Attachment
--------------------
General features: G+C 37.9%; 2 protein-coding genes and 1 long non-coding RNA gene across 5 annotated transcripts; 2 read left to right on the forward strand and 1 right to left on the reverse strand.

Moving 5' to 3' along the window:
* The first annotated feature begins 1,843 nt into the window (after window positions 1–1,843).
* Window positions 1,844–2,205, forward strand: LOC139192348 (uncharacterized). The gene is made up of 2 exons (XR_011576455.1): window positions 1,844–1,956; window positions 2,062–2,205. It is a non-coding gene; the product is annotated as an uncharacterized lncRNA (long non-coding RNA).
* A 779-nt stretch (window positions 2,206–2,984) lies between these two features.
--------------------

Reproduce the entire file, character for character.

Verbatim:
General features: G+C 37.9%; 2 protein-coding genes and 1 long non-coding RNA gene across 5 annotated transcripts; 2 read left to right on the forward strand and 1 right to left on the reverse strand.

Moving 5' to 3' along the window:
* The first annotated feature begins 1,843 nt into the window (after window positions 1–1,843).
* Window positions 1,844–2,205, forward strand: LOC139192348 (uncharacterized). The gene is made up of 2 exons (XR_011576455.1): window positions 1,844–1,956; window positions 2,062–2,205. It is a non-coding gene; the product is annotated as an uncharacterized lncRNA (long non-coding RNA).
* A 779-nt stretch (window positions 2,206–2,984) lies between these two features.